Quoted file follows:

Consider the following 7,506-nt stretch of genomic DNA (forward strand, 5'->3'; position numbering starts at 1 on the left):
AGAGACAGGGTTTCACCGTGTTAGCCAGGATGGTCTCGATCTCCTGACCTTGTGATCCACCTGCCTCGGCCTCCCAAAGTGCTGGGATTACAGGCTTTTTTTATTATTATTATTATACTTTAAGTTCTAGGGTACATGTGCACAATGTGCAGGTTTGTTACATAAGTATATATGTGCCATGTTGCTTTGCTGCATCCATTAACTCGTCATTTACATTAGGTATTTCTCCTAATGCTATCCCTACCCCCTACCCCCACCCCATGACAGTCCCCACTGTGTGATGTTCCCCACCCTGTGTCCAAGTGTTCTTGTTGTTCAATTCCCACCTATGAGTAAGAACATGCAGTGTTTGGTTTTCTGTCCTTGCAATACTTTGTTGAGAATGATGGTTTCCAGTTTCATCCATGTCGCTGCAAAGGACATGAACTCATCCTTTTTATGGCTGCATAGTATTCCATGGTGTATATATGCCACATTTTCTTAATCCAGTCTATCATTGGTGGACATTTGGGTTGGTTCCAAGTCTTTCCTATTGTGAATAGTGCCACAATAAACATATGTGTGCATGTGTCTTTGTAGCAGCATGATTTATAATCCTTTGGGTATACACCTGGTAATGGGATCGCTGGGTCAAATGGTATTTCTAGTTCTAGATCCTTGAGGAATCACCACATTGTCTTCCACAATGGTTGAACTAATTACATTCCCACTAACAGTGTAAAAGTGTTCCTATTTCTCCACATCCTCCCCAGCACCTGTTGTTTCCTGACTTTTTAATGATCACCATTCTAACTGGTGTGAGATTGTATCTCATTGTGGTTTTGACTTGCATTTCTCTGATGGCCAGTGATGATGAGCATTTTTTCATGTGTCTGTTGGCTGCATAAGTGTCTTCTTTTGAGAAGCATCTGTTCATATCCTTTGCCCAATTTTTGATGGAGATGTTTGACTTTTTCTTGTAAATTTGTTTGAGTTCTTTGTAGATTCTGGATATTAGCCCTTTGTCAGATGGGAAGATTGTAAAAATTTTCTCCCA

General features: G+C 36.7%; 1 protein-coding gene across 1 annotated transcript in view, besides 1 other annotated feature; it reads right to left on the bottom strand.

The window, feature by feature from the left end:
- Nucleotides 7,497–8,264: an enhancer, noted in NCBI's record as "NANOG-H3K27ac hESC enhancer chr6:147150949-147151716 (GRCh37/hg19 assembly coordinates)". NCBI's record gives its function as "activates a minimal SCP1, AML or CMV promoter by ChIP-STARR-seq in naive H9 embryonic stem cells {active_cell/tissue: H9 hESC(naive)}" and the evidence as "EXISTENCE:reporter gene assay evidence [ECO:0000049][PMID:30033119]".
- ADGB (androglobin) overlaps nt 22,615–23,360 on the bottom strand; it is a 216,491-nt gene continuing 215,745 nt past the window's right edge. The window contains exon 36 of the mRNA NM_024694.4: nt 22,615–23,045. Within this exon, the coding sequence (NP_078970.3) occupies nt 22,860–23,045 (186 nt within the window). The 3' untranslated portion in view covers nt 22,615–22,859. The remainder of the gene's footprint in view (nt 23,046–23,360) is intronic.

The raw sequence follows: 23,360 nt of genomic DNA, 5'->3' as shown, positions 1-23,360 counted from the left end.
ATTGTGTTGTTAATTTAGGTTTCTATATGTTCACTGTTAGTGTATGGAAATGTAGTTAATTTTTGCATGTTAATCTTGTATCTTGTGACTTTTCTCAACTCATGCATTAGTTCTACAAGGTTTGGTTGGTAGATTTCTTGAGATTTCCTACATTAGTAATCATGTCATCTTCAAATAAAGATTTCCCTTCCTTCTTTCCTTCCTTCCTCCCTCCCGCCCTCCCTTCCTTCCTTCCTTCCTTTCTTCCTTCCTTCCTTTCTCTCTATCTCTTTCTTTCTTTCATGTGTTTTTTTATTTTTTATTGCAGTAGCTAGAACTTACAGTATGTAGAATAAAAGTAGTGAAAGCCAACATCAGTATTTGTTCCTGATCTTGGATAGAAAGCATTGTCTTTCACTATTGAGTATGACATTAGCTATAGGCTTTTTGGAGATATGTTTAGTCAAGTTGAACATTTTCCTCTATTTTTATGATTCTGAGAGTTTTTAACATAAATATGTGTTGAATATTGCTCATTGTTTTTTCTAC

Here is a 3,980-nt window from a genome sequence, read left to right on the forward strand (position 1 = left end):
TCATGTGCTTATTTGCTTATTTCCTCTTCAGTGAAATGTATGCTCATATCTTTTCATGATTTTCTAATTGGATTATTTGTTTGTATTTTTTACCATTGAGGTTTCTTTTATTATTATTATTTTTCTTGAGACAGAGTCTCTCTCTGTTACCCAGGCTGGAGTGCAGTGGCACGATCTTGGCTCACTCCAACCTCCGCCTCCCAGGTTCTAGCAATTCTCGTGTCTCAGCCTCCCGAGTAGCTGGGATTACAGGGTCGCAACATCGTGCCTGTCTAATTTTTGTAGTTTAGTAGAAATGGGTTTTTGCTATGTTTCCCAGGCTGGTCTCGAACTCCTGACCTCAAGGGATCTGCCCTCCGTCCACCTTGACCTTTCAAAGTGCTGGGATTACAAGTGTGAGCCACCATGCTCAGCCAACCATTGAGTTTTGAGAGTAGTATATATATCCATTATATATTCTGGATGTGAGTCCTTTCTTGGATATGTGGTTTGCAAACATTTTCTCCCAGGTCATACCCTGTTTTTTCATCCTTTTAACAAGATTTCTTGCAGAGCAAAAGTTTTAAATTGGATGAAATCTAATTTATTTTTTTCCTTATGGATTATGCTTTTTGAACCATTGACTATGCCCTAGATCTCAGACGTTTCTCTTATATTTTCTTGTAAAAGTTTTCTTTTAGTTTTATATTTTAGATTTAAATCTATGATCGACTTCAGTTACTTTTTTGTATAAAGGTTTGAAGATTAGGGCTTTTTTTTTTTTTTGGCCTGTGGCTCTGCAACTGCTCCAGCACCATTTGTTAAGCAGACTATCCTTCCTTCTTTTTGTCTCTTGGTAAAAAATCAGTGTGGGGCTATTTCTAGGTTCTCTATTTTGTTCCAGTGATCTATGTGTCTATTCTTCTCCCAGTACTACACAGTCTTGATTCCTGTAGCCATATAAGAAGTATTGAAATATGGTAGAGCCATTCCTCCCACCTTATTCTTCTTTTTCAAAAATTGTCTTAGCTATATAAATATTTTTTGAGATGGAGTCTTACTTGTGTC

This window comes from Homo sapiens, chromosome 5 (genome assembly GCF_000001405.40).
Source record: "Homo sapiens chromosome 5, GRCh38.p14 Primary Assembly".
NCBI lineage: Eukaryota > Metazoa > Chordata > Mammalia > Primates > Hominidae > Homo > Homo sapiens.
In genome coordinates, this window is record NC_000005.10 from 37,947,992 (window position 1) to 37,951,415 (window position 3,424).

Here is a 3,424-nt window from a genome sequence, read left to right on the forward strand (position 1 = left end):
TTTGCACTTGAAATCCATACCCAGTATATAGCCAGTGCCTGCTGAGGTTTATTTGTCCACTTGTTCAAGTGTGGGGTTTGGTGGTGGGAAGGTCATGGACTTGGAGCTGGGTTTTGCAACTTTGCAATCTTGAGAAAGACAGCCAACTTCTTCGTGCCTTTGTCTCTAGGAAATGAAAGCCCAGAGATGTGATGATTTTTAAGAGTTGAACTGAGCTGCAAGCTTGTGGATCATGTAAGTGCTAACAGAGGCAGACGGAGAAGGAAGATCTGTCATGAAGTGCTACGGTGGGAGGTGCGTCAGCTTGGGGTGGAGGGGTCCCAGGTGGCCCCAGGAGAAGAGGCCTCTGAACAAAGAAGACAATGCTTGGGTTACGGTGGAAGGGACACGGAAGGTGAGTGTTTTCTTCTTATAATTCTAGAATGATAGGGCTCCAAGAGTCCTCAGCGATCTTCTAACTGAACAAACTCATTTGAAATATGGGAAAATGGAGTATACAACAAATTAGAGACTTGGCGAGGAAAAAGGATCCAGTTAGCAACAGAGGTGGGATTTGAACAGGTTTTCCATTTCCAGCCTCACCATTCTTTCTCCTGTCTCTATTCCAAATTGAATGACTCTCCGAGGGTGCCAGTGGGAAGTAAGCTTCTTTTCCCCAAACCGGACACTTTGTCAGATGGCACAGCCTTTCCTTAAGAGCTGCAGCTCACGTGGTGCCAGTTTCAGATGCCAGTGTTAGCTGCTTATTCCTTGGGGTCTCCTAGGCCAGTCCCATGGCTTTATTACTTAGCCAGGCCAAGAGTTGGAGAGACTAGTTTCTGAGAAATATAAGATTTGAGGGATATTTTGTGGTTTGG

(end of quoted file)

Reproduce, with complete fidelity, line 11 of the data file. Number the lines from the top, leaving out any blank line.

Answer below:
This window comes from Homo sapiens, chromosome 5 (genome assembly GCF_000001405.40).